Rick Warren Then:
". . . Let me say this very clearly. We support Proposition 8. And if you believe what the bible says about marriage, you need to support Proposition 8. I never support a candidate, but on moral issues I come out very clear. . . ."
Rick Warren Now:
". . . During the whole Proposition 8 thing, I never once went to a meeting, never once issued a statement, never -- never once even gave an endorsement in the two years Prop 8 was going. . . ."
Like megachurch pastor Rick Warren's prior controversies, his latest controversy seems to be about, at best, articulating what he means and, at worst, diliberately lying. However, it seems just like an outright lie though. He seems to want to want to project a modern-sounding, progressive, and inclusive view to the public (via Larry King), while still maintaining the fringe, fundamentalist, and exclusive theology for his conservative Christian supporters (via, apparently, a less public video).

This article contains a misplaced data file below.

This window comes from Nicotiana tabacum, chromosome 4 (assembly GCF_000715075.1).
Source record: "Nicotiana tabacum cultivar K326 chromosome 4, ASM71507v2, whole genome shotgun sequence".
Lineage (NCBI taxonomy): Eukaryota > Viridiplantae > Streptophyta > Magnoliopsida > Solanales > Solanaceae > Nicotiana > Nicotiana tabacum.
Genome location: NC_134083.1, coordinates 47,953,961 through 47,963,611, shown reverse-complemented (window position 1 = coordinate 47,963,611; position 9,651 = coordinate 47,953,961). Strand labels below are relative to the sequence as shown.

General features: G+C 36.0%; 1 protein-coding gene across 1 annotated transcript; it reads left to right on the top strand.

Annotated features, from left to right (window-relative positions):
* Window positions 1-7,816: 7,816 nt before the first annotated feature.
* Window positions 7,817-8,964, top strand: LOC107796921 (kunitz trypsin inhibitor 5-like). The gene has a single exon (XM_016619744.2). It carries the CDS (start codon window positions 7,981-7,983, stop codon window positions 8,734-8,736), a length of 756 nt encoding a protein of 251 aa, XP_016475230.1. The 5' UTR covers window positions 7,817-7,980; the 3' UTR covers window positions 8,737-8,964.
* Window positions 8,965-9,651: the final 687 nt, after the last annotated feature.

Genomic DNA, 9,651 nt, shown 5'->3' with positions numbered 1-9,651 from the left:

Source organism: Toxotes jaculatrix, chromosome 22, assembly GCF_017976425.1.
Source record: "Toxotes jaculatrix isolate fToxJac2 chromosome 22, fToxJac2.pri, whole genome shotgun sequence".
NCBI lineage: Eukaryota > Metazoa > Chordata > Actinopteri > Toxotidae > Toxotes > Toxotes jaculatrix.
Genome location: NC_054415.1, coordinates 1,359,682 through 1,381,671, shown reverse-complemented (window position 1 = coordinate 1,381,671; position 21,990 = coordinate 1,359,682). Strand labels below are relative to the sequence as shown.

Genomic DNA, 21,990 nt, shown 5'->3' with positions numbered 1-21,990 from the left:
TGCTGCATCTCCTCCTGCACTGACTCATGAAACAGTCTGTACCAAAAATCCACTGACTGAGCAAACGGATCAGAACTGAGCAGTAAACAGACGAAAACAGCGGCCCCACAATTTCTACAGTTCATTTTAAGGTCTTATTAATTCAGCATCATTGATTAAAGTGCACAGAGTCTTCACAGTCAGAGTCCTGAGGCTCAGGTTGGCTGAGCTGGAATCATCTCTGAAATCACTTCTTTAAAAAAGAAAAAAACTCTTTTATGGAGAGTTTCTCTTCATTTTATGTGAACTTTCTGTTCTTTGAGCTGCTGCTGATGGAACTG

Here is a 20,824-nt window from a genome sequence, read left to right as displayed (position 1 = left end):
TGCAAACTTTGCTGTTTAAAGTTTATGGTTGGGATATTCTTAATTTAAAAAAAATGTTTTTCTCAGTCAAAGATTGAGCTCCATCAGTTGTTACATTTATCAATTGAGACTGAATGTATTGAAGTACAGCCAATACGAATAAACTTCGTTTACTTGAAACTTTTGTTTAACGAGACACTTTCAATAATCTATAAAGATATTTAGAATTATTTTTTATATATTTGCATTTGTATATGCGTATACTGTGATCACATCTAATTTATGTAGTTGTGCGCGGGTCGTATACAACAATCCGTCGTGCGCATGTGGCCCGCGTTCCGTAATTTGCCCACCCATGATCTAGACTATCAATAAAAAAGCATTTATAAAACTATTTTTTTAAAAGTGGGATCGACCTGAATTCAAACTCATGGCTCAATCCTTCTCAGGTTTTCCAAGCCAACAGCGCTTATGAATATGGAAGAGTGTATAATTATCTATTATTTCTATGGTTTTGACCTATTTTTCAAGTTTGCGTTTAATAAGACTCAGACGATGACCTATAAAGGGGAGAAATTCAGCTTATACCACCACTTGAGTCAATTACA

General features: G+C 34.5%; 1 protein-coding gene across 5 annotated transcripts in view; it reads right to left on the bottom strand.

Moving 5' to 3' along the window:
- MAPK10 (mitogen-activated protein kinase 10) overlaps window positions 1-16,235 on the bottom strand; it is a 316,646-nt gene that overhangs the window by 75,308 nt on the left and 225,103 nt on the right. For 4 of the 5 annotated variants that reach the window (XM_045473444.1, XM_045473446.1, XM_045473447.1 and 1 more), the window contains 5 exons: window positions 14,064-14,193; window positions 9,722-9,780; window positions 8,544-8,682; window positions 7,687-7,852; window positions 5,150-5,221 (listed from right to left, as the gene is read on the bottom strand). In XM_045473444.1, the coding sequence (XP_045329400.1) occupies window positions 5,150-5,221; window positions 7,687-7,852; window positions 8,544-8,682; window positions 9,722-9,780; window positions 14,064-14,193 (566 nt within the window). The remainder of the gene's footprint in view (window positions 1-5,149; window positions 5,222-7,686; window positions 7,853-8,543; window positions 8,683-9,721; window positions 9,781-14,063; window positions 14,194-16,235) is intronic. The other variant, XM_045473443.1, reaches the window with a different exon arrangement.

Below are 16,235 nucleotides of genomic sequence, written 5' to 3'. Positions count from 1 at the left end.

I suspect many conservative Christians struggle just as much as Warren. This is probably an unfair characterization, but I think many conservative Christians truly want to sound progressive, inclusive and friendly toward gays and lesbians, but privately seek the security of their exclusive fundamentalist faith. And conservative Christian churches (especially megachurches) strive to project a slick, glossy and modern image, but at the end of the day their doctrines are still ultimately about archiac theology and damning outsiders to hell. In essence, it seems Warren and others attempt the impossible: inclusive, but exclusive; tolerant, but intolerant; open-minded, but close-minded.
At least with the late Jerry Falwell, there was no confusion about what Falwell's politics and position were.
Let your 'Yes' mean 'Yes,' and your 'No' mean 'No.' Anything more is from the evil one.
- Matthew 5:37 (NAB)